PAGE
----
By Andrestinos Papadopoulos, Ambassador ah.
The visit of Foreign Minister Ioannis Kasoulides and Minister of Commerce, Industry and Tourism, George Lakkotripis to Israel was preparatory to President Nicos Anastasiades’ visit scheduled for May 6-7. It took place, however, within a particular climate, characterised by two important events affecting Cyprus-Israeli relations – the attempted rapprochement between Turkey and Israel, and Ankara’s threats aimed at hindering the exploitation of the natural gas in Cyprus’ Exclusive Economic Zone (EEZ).
As a matter of fact, the apology offered by Israeli Prime Minister Benjamin Netanyahu to Tayip Erdogan concerning the killing of nine Turkish citizens on the Mavi Marmara, after pressure by President Barack Obama and taking into account possible negative developments in Syria and Iran, created fears that it might adversely influence Cyprus-Israeli relations. These fears were dispelled, at the highest level, during a telephone conversation between Netanyahu and Anastasiades on April 4, at the initiative of the Israeli prime minister. It was confirmed that Cyprus-Israeli relations will not be affected by this development. The same stand was confirmed to Minister Kasoulides who understood that there was a genuine will on the part of Israel to strengthen relations.
It is of interest, therefore, to see how real the perceptions of a rapprochement between Turkey and Israel are. The question to be answered is whether Turkey will change policy. At this moment her foreign policy is driving her away from the West and aims at playing a leading role within the Muslim world. In order to achieve this, she should attack Israel. Already Erdogan has announced that he will visit Gaza to show support for Hamas. One can imagine Israel’s reaction when he arrives in Gaza as a liberator of the Palestinians. An Israeli commentator characterised this decision as a slap in the face for Israel, the USA and Mahmoud Abbas. Many have expressed doubts over the sincerity of Erdogan’s intentions. The Cypriot delegation sensed Israel’s displeasure towards Turkey’s protagonistic role in the Muslim world, a role also sought by Egypt and Saudi Arabia.
On the question of energy, Turkey is playing tough geopolitical poker as she aims to secure the management of hydrocarbons in the region, through the participation of Turkish Cypriots in the exploitation of the Cypriot EEZ, testing with her threats the reaction of countries and companies. Cyprus and Israel are facing this situation through their cooperation in the field of energy, whose character is not only economic, but mainly strategic. Cooperation is needed to exploit and transport natural gas to Europe as well as the creation of a terminal in Cyprus. It is only natural for Israel to prefer having a second terminal outside Israel, for obvious reasons, and consider Cyprus and Greece as its natural bridge to Europe for transporting its natural gas.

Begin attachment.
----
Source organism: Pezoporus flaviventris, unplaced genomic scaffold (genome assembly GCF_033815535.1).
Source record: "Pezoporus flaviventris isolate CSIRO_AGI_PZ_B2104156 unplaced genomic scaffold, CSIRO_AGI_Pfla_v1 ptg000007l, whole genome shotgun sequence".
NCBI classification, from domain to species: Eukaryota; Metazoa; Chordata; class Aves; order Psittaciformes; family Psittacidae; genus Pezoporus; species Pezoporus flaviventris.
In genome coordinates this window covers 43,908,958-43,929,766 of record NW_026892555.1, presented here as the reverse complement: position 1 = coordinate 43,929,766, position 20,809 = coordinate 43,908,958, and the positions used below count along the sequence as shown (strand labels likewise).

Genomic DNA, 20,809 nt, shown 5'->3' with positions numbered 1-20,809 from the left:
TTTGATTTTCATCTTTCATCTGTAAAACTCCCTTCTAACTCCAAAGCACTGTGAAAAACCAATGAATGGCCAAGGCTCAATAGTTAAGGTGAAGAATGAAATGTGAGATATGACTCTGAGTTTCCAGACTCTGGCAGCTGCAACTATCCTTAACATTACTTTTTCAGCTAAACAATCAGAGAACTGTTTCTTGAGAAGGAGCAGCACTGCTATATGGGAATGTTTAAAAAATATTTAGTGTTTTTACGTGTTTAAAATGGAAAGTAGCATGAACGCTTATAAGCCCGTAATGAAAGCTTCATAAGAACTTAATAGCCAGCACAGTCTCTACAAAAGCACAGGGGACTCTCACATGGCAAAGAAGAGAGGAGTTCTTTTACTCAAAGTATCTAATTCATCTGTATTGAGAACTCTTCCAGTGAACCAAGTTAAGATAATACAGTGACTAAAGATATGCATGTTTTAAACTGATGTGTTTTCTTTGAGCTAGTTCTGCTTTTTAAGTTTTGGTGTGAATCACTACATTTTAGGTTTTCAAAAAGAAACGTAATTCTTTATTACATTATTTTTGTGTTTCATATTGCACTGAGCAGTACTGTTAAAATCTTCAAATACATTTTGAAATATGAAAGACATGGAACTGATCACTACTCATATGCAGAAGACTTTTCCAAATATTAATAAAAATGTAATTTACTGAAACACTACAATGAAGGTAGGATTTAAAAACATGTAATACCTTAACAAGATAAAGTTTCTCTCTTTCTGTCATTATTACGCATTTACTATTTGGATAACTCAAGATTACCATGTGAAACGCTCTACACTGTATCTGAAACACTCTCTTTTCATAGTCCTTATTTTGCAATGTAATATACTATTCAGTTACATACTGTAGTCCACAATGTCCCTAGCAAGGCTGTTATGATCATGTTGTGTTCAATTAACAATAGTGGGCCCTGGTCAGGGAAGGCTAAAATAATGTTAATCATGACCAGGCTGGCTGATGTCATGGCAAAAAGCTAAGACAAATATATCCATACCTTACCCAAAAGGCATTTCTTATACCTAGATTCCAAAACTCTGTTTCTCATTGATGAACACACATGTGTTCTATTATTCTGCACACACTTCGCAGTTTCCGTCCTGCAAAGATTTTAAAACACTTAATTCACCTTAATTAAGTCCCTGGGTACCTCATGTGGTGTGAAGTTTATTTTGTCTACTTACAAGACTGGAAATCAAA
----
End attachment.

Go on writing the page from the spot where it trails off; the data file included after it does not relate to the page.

It would have been naïve to believe that Israel wants to strengthen the role of Turkey when transporting natural gas to Europe through Cyprus and Greece strengthens its own position through its contribution to Europe’s independence from Russia and a future Islamic Turkey. During the discussion of these matters the presence of Minister Kasoulides gave a political dimension to the whole approach.
The cooperation in the field of energy also raised the question of cooperation in other fields such as health, technology, research, agriculture, water development, tourism, and so forth. On all these issues, there was a genuine will for cooperation on a permanent basis with the possibility of including Greece as well.
The question of cooperation between Cyprus and Israel enjoys widespread acceptance and the following simple fact testifies to its importance. Due to the presence in Israel of the American Secretary of State, John Kerry all the meetings of Premier Netanyahu were cancelled. However, as soon as he was free he accepted the Cypriot delegation immediately. The one who rendered properly the deeper meaning of the special relationship between Cyprus and Israel is the wise and seasoned president of Israel, Shimon Peres, who projected the common fate of the two countries by saying that if Cyprus is geographically an island, then Israel is politically an island.
The visit of Minister Kasoulides not only prepared the ground of the forthcoming visit of President Anastasiades to Israel, but also reconfirmed the commitment of the two new governments to strengthen their cooperation.
If in January 2012 Nicos Anastasiades, when as DISY leader visited Israel, was received as ambassador of closer cooperation between Cyprus and Israel and a staunch supporter of a consistent and trustworthy pro-Israeli policy, now, his visit to Israel in May as president of the Republic will usher in a new era of a deeper geopolitical cooperation between the two countries with a view to promoting peace and stability in the wider region of the Eastern Mediterranean.
Dr Andrestinos Papadopoulos is a former ambassador of Cyprus.